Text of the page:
Two Russians suspected of involvement in thefts from First Commercial Bank (第一銀行) ATMs have returned to Moscow, while investigators are tracking a third, police said yesterday.
In an internal probe, First Commercial Bank found that 38 ATMs at its branches were hacked over the weekend using malware, causing the machines to continuously give out money.
More than NT$80 million (US$2.49 million) — NT$10 million more than previously reported — was stolen, the bank said.
Photo: Tyrone Siu, Reuters
Police said two suspects, identified only as Berezovskiy, 34, and Berkman, 28, boarded an early-morning flight to Hong Kong on Monday before First Commercial Bank resumed operations.
Police reported information on the duo to Interpol to help track them down.
After reviewing surveillance videos, police said they had found a third suspect, whom they said remained in Taiwan to help launder the money.
The video allegedly shows Berkman, in a blue hat, talking with Berezokvskiy, in a white shirt, while a third man can be seen behind them wearing a bucket hat and carrying a plastic bag.
Investigators said that First Commercial Bank’s ATMs were hacked by three different malware programs: one called cnginfo.exe, which read information from the machine; one called cngdisp.exe, which executed the money-delivery process; and one called sdelete.exe, which deleted the first two using a batch file called cleanup.bat.
A taxi driver yesterday told police that the two of the suspects had been his passengers.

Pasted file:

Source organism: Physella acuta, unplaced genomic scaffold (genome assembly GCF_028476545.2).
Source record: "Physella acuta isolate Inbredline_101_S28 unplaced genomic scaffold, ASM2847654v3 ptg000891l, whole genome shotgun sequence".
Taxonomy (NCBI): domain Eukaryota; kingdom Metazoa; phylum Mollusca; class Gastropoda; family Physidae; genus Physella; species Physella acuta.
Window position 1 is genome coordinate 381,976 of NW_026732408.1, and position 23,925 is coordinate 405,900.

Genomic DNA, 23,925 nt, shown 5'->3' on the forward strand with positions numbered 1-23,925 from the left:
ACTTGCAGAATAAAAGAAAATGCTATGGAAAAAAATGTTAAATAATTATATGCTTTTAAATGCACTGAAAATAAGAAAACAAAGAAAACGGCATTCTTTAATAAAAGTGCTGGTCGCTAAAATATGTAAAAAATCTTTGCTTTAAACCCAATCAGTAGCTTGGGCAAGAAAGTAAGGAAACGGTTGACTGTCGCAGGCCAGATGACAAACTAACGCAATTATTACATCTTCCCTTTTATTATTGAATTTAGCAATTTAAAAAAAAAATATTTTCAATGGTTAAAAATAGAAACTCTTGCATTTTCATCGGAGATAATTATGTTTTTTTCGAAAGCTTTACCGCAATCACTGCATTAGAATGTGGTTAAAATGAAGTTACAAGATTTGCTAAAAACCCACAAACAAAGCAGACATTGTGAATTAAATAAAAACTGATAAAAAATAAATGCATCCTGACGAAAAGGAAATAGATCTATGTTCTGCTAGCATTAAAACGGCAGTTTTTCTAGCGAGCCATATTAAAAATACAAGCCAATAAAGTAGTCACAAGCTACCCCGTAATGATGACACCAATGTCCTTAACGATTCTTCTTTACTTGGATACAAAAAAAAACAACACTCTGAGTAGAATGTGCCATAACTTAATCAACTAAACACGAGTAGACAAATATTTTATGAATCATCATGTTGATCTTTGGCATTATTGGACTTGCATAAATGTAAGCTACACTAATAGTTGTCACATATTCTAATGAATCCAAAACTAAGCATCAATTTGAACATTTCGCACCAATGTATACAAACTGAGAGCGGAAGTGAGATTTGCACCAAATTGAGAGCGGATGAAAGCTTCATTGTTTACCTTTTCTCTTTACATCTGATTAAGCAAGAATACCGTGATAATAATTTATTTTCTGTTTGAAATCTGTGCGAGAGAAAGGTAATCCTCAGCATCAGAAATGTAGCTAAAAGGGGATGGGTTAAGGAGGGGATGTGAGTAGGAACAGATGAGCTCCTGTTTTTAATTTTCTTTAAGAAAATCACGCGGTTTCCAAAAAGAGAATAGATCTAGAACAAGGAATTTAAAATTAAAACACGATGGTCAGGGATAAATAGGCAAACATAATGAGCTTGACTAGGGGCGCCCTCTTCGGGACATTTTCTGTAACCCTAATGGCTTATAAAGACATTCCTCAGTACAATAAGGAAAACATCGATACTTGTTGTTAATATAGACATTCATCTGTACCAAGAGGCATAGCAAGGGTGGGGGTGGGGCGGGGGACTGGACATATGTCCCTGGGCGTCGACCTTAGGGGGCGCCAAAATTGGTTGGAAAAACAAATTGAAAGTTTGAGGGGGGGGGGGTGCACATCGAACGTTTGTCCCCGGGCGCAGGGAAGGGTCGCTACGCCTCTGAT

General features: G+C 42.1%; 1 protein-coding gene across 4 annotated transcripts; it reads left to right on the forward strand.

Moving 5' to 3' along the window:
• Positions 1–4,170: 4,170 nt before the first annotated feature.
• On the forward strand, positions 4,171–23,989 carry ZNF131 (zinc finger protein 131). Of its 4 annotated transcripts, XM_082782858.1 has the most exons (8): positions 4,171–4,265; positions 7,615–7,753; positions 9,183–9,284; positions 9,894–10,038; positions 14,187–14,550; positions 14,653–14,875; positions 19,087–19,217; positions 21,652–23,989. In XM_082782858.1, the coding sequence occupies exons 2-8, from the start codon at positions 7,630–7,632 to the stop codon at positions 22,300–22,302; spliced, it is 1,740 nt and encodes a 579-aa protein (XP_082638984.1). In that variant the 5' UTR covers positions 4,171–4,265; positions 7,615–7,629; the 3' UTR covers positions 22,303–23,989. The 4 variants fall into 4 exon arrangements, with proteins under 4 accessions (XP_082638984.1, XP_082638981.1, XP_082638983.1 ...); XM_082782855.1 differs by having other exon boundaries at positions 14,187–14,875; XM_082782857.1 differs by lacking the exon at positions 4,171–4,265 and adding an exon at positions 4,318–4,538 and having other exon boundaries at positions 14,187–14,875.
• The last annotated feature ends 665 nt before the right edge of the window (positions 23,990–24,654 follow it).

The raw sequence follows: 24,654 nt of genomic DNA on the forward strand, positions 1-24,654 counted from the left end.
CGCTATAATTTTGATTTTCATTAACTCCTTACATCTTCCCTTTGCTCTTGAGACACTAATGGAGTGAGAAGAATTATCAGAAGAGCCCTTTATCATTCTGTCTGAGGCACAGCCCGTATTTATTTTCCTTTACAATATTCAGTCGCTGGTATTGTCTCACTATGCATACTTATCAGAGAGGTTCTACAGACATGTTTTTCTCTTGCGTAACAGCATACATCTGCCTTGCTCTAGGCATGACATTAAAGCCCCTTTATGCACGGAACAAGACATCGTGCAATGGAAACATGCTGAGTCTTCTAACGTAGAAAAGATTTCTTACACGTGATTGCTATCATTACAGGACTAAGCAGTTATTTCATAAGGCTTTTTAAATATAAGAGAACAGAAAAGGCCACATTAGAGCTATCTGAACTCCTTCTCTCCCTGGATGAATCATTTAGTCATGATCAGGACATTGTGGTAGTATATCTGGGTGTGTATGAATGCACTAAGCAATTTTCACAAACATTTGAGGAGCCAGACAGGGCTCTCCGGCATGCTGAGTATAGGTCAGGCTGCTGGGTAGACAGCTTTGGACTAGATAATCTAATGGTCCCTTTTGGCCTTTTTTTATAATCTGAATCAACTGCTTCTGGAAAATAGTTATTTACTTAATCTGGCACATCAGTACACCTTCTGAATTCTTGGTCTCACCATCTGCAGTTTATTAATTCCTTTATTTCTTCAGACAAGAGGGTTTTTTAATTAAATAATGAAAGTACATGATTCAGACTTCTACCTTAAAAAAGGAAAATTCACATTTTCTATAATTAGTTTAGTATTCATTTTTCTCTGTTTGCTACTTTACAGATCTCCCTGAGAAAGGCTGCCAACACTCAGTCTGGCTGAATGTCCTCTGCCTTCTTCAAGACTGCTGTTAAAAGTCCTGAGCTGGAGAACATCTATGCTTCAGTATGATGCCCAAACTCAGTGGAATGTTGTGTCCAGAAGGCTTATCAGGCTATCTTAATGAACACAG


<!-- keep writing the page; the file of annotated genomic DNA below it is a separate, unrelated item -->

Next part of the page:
The two hailed his cab on Dehui Street in Taipei’s Zhongshan District (中山) and went to a location near First Commercial Bank’s Guting branch on Roosevelt Road, the driver said.
The men said they were Italian, he said, adding that they were carrying backpacks and chatting casually during the ride, although he could not understand the conversation.
Police are seeking more witnesses.
Banking sources and officials have speculated on reasons the suspects had targeted Taiwan, with one possibility being the nation’s high density of ATMs.
According to the Financial Supervisory Commission, there are 270,000 ATMs in Taiwan, averaging one for every 850 people.
ATM transactions account for about NT$9.6 trillion a year, while Taiwan is geographically small, meaning that thieves can save time and money traveling, the commission said.
Taiwanese are accustomed to cash transactions, so ATMs are often well stocked, the commission said, adding that the heists left no withdrawal records and did not link to a passbook, so the bank’s main computer did not detect irregularities.
First Commercial Bank replaced a lot of its ATMs earlier this month, making them ideal targets, it said, adding that the operation was run over a weekend to take advantage of reduced security.
Meanwhile, a number of Taiwan’s biggest state-run banks froze withdrawals at nearly 1,000 Wincor Nixdorf-supplied ATMs, the kind targeted by the thieves.
At least four state-run institutions — First Commercial Bank, Chang Hwa Commercial Bank (彰化銀行), Taiwan Cooperative Bank (合庫銀行) and Chunghwa Post Co (中華郵政) — suspended cash withdrawals at their ATMs as a precaution.
They did not say when the service would be restored, or whether the suspensions might affect their financial performance.
About 4 percent of the nation’s 27,200 machines were affected.
Wincor said it had been informed about concerted attacks on its ATMs.
“Attacks follow a similar pattern, irrespective of their make or brand, and we, as well as the banks, are aware of them,” a Wincor official in Germany told reporters by e-mail.
“The details of the attack are being examined by the police and banks, as well as experts from Wincor Nixdorf. To support the local teams we have sent security experts,” the official said.
Additional reporting by Reuters
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